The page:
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Pharmacology - Chapter One
Terms in this set (26)
Minimum Effective Concentration(MEC)
Amount of drug required to produce a therapeutic effect.
Minimum Toxic Concentration (MTC)
The base level of blood serum concentration that produces dose-related toxic effects
Steady Rate Concentration
Infusion of drug is in equilibrium with rate of loss
Peak and Trough
Used for drugs with narrow therapeutic inde
Cmax - concentration in blood is highest
The point at which the lowest amount of drug is in the serum
Produces a reaction or effect on the CNS
Produces no effect on the CNS, and prevents some other substance from having an effect
Reactions to medicine other than the one intended
Accumulation of medication in the bloodstream
A condition in which the body produces antibodies to foreign material such as food, plant pollens, or medication
An abnormal and unexpected response to a medication, other than an allergic reaction, that is peculiar to an individual patient.
Drug-induced birth defect
Ability of a drug to reach the bloodstream and its target tissues in unchanged form
The science of preparing and dispensing drugs, including dosage form design.
THE STUDY OF FOUR BASIC PROCESSES OF ABSORPTION, DISTRIBUTION, METABOLISM, AND EXCRETION IN RESPONSE TO DRUGS
How the drug affects the body (primary or secondary effect)
Drug is given in large initial dose to achieve a rapid MEC (minimum effective concentration) or therapeutic level in the plasma.
A progressive decrease in a person's responsiveness to a drug.
The nurse recognizes that the administration of a drug influences cell physiology. What is the term for this concept?
The nurse is administering an injection to a patient and wants the medication to take effect as quickly as possible. Which injection site will the nurse select?
The pharmacist states that the patient's biotransformation of a drug was altered. The nurse interprets this to mean that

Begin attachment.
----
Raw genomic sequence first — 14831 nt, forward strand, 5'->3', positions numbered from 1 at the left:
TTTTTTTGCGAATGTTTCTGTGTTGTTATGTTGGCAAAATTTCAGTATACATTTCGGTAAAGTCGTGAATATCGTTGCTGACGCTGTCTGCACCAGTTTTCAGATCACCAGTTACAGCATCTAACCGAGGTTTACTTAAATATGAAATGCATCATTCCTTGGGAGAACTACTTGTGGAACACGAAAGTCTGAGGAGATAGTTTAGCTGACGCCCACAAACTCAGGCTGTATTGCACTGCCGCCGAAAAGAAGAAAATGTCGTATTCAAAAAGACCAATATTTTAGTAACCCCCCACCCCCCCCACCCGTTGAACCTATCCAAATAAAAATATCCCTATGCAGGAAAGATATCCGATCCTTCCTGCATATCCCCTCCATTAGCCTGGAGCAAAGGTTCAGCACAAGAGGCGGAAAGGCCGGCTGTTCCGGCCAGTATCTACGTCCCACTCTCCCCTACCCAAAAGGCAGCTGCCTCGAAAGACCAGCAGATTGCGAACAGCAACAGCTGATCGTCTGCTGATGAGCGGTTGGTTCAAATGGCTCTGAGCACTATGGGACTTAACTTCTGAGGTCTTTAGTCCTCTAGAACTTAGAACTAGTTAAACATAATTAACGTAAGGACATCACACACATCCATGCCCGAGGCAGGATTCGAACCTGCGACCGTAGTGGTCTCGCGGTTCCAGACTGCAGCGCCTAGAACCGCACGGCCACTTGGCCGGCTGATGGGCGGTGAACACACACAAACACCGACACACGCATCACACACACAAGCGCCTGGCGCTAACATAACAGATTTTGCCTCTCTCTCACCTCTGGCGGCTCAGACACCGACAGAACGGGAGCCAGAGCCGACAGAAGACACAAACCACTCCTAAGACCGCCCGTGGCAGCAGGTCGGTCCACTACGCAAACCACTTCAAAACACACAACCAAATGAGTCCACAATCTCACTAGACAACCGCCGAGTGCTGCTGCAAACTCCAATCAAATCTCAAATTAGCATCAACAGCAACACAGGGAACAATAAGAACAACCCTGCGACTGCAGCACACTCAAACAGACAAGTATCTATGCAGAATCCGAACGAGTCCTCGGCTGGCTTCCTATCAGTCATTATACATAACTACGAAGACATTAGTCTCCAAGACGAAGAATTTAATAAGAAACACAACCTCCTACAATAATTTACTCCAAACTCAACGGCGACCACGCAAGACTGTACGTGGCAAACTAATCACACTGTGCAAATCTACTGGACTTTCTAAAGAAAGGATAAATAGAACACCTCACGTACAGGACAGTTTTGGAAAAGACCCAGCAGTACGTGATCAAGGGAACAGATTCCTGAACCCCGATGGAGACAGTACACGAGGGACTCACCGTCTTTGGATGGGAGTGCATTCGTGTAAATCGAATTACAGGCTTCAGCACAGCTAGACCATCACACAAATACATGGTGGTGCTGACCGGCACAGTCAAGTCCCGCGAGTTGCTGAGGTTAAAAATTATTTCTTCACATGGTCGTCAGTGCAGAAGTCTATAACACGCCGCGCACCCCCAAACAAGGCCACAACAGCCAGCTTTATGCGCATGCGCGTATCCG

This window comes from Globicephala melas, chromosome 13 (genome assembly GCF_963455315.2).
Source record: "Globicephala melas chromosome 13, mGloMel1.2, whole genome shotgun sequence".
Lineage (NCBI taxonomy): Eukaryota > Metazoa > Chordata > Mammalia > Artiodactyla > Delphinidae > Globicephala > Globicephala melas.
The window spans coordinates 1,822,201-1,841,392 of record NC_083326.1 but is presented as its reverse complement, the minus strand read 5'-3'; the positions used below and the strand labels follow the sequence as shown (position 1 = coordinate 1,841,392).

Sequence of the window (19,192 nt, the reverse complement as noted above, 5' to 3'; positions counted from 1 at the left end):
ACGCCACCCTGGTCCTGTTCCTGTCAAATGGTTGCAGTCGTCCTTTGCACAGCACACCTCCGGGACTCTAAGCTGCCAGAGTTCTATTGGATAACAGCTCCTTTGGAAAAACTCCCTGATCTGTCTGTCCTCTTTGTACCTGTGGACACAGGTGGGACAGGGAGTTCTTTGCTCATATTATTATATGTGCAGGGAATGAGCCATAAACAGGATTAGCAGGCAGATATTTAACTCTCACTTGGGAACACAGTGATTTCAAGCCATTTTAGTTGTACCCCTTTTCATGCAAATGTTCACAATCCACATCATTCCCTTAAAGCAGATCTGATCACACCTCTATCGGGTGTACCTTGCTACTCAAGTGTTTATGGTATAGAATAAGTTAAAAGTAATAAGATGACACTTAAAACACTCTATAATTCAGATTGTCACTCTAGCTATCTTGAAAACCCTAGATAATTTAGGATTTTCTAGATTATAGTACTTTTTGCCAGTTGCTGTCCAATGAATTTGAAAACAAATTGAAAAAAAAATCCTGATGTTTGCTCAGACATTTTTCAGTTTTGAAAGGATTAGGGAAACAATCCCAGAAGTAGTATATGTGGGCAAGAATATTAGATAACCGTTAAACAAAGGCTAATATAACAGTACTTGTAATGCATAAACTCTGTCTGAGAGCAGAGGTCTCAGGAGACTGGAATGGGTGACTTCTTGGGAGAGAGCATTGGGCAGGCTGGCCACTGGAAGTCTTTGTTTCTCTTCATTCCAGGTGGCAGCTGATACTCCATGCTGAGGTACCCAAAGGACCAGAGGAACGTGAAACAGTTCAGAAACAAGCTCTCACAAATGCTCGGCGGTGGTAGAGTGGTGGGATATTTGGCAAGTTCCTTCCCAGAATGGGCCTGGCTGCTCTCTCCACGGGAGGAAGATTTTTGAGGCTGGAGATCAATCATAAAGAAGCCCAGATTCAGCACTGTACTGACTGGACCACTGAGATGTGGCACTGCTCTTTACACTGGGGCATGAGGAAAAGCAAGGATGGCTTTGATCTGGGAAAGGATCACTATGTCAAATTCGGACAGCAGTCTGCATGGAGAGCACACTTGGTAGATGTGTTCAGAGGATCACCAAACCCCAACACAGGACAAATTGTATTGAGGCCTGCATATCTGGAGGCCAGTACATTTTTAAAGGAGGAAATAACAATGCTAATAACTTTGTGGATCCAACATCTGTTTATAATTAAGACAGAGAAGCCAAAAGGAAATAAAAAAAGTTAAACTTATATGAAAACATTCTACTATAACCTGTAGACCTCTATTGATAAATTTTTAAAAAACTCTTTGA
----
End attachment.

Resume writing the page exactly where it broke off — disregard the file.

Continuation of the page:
Metabolism connotes a breakdown of a product. Biotransformation is actually a more accurate term because some drugs are actually changed into an active form in the liver in contrast to being broken down for excretion. Biotransformation of a drug does not occur during absorption, nor with dilution, nor during excretion.
A nurse is administering two highly protein-bound drugs to the patient. Which is the safest course of action for the nurse to take?
When two highly protein-bound drugs are given concurrently, they compete for protein-binding sites, thus causing more free drug to be released into the circulation. In this situation, drug accumulation and possible drug toxicity can result. Also, a low serum protein level decreases the number of protein-binding sites and can cause an increase in the amount of free drug in the plasma. Drug toxicity may then result. Drug dose is prescribed according to the percentage in which the drug binds to protein.
A patient is complaining of pain rated "10" on a scale of 1 to 10. The nurse has several choices of pain medication to administer. Which order is the best for the nurse to administer at this time?
Morphine sulfate 1 mg IV (intravenous)
The nurse is administering medications to a patient with chronic renal failure. What is the nurse's priority action?
The kidneys are responsible for the majority of drug excretion. With excretion impaired, the medication can remain in the system longer, and there is more chance for toxicity to develop.
The nurse has administered several oral medications to the patient. Which factors will influence the absorption of these medications? (Select all that apply.)
Presence of food in the stomach Correct
pH of the stomach Correct
Patient position upon intake of medication
Form of drug preparation Correct
Amount of saliva
The presence of food in the stomach usually decreases absorption of drugs but may increase absorption for a few specific medications. The pH of the stomach affects absorption of drugs dependent on the pH of the drug. Alkaline drugs are absorbed more readily in an alkaline environment, and acidic drugs are absorbed more readily in an acidic environment. The form of the drug also affects absorption, with liquid drugs being absorbed the fastest and enteric-coated tablets the slowest. Pain can affect absorption by slowing gastric emptying time. Position will not influence absorption. Amount of saliva will not influence absorption.
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